The following commentary was first published by the New Brunswick Telegraph Journal on March 8, 2017.
A hundred years ago, New Brunswick women couldn’t vote. No, this is not going to be about how women today are lucky and better off, or even thankful.
In 1917, women, who had been agitating for several decades already for the right to vote in New Brunswick, had their hopes up. They thought 1917 would be the year, given their war effort and that women from five other provinces had gained it. When a suffrage bill was proposed, women “flocked in such numbers to the Halls of Legislation that they had the Hall itself and the members went to the gallery”, according to the minutes of the Women’s Enfranchisement Association of the times.
But that bill was defeated like others before it, due to indifference and political gamesmanship. Women’s suffrage was a chip in a play between parties. Some would say a political tradition to this day. But on that day in 1917, in a Legislature corridor, women mobbed – terrorized, according to some – some elected members. The 1917 “fiasco” got the political class to see the writing on the wall and New Brunswick women eventually won the vote in 1919. Though women elsewhere usually obtained the right to run for elected office at the same time as the right to vote, in New Brunswick it was another 15 years before that was granted (the idea of women in the House having caused such jocularity when it was suggested).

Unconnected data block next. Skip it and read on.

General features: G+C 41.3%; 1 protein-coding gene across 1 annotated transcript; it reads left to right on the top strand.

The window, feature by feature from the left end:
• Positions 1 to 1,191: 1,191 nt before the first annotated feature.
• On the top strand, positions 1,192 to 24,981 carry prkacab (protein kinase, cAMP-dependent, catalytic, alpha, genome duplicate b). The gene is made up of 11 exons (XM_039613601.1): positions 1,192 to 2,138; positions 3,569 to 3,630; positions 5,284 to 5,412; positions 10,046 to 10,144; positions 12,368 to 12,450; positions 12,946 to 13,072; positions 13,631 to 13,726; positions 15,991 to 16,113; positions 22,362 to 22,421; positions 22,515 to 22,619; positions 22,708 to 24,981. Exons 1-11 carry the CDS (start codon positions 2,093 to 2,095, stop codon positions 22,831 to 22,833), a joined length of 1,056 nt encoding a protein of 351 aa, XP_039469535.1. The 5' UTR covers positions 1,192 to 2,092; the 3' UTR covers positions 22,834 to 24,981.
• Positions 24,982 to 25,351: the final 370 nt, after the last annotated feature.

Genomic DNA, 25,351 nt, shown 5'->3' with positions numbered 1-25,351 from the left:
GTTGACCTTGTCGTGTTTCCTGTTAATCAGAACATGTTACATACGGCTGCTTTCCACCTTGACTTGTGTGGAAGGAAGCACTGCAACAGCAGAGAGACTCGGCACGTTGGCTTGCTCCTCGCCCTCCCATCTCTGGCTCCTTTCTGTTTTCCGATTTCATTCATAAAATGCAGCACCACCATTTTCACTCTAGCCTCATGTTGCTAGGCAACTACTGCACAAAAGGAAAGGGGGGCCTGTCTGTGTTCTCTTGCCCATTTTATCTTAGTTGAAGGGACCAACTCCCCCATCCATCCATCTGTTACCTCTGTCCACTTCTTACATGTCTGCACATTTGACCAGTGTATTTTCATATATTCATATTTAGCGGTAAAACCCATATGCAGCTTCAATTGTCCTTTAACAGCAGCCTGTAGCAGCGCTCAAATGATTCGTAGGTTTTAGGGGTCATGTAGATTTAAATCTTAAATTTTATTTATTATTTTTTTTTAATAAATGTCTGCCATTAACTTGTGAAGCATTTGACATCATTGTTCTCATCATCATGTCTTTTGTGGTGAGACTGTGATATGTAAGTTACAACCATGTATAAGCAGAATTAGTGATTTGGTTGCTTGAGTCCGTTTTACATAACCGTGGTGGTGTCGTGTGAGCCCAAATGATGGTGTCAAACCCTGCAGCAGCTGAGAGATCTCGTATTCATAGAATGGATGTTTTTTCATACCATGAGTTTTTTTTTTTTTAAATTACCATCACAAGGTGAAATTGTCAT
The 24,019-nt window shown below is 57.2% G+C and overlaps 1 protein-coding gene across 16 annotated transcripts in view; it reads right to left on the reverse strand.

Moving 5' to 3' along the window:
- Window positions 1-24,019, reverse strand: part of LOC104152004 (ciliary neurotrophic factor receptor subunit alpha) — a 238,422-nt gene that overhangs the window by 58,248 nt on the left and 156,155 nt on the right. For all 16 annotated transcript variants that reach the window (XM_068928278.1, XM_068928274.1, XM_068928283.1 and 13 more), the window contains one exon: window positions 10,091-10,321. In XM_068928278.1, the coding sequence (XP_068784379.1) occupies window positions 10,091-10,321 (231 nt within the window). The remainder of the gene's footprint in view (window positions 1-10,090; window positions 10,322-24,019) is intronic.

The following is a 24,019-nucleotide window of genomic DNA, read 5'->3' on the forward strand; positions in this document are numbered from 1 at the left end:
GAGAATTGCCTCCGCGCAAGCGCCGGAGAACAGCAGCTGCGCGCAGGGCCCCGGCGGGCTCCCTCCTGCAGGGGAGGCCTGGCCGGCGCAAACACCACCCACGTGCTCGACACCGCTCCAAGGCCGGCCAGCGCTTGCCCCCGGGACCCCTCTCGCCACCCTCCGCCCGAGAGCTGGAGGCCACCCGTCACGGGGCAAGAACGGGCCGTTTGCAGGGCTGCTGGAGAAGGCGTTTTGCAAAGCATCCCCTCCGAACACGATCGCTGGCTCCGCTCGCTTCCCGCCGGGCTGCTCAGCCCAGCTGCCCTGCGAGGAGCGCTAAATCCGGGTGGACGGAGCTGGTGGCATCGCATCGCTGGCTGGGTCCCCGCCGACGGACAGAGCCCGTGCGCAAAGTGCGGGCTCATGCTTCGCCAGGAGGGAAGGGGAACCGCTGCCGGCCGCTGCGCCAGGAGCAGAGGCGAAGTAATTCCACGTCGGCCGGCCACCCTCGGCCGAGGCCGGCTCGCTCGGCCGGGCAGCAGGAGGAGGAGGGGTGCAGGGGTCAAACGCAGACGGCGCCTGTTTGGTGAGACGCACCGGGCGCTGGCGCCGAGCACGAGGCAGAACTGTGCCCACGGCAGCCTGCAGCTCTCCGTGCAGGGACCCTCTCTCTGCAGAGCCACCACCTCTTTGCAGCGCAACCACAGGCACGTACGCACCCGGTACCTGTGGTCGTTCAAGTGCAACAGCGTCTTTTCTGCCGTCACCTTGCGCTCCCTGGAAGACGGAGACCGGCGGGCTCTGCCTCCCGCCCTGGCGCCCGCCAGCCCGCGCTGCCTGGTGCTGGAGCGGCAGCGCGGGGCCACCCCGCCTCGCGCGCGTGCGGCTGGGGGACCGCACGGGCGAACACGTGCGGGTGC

New Brunswick cannot claim that it has shown a particular appreciation of women or women’s rights in our history. Not that we are significantly worse than other regions, but we’ve managed to make sure we are no better.
These days, we have had the lowest proportion in Canada of elected female members to the provincial legislature for years, though recently Prince Edward Island took over that category. Not because we improved, but because their rate worsened. Our Legislature is now 84 percent male. It has been as low as 82 percent. It goes up and down from tragic to marginally less pathetic. Who deserves 84 percent of the seats when they are 49 percent of the population? If you think the Legislature has so many males because of the merit principle, go sit in on the goings on at the Legislature.